Cordyline flowers

Tender to half-hardy evergreen shrubs and trees with distinctive long sword-shaped leaves. Often grown as a specimen plant or a focal point in a bedding scheme. Needs winter protection in the UK.

Family: Asparagaceae
Botanical Name: Cordyline (kor-dih-lye-nee)
Common Names: Cabbage palm

Foliage: Evergreen tufts of linear, narrow, lance-shaped, leathery leaves. Bronze and copper leaf forms are particularly attractive. Variegated forms are also available.

Flowers: Clusters of fragrant, cup-shaped flowers, followed by small round berries.

Flowering Period:

Soil: Moist but well-drained or well drained soil (chalk, clay, sand or loam). Acid, alkaline or neutral pH.

Conditions: Full sun or partial shade. Plant in a west or south facing aspect, in a sheltered position.

Habit: Tufted.

Type: Shrub.

Origin: South America, India, Australasia and Far East.

Hardiness: Hardy only in mild and coastal regions of the UK (down to about -5°C).

Planting and Growing Cordyline

Grow in a sheltered, sunny frost-free site. Plant in a very well-drained soil, with plenty of organic matter added. Drought resistant once established.

Most species need to be grown under glass in northern Britain, although several cultivars are hardy enough to survive in milder coastal and south-west regions. For this reason they are usually grown outside in containers during the summer and moved under cover in winter.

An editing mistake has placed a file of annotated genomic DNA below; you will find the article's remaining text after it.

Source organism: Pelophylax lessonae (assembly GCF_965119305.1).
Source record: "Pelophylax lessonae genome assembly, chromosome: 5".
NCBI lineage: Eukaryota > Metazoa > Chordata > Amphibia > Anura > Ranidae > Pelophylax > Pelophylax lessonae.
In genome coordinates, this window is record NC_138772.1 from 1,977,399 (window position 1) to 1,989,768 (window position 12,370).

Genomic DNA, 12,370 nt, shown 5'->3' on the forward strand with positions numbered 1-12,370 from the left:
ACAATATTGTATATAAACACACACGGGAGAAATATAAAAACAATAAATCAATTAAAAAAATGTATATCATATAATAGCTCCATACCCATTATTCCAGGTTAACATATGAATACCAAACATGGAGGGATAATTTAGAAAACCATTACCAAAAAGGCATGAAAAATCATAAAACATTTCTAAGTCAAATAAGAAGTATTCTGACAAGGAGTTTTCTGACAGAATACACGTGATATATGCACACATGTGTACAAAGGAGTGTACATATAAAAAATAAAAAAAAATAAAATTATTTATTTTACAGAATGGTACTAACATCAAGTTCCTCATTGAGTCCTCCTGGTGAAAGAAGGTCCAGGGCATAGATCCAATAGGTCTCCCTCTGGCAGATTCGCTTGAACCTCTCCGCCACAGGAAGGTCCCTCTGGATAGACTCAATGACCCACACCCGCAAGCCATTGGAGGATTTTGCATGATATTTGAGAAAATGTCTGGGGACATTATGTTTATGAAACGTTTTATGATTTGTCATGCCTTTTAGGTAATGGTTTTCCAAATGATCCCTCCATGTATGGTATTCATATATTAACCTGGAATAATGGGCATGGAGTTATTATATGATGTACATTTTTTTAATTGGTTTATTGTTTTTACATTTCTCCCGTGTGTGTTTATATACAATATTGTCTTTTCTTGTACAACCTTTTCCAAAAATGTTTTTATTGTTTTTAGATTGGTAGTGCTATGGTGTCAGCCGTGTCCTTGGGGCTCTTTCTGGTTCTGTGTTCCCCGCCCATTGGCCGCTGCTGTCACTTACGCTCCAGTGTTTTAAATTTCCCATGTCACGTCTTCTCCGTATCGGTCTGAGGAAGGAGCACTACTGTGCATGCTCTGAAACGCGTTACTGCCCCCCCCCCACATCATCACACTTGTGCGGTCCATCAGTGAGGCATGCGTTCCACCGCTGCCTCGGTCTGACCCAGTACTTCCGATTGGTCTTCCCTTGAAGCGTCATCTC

The fleshy roots can rot easily in wet conditions so don't over-water when the plants are establishing and protect from winter wet.

Taking Care of Cordyline

Pruning Cordyline

Not necessary. Remove any dead and damaged leaves.

Pests and Diseases

Susceptible to scale insects and red spider mite if grown under glass. Can be affected by Cordyline slime flux.

Propagating Cordyline

Sow seed under glass in March. Alternatively, pot up rooted suckers in spring.

Popular Varieties of Cordyline

Cordyline australis is a slow-growing tree, with 3ft long word-shaped leaves. Creamy white, fragrant flowers appear in loose panicles around June-July. Height to 10ft (3m) or more. For sale at You Garden. Cultivars include:

  • 'Atropurpurea' a shorter form with attractive purple leaves.
  • 'Charlie Boy' (PBR) is a bright pink and maroon cordyline. For sale at Crocus.
  • 'Pink Passion' arching, grey-purple leaves that are striped with bright fuchsia pink. For sale at Thompson & Morgan.
  • 'Pink Star' fuchsia pink leaves with darker burgundy variegation. For sale at Thompson & Morgan.
  • 'Red Sensation' has bronze foliage and white flowers that make a lovely display in summer. Height to 19ft (6m). For sale at Suttons.
  • 'Southern Splendour' has variegated leaves coloured olive green and bright pink. For sale at Suttons.
  • 'Sundance' is a compact upright cordyline offering rich green foliage with a defining pink midrib running down to a pink base. For sale at Suttons.
  • 'Superstar' has broad, glossy, strap-like foliage in a deep mahogany red colour. For sale at Thompson & Morgan.
  • 'Torbay Dazzler' has brightly striped leaves. For sale at Crocus.

Cordyline fruticosa (good luck plant) is a compact tropical houseplant with wider lance-shaped leaves. Good variegated forms include:

  • 'Conga' lustrous green and cream leaves. For sale at Crocus.
  • 'Kiwi' colourful foliage in a mix of green, cream, yellow and pink. For sale at Crocus.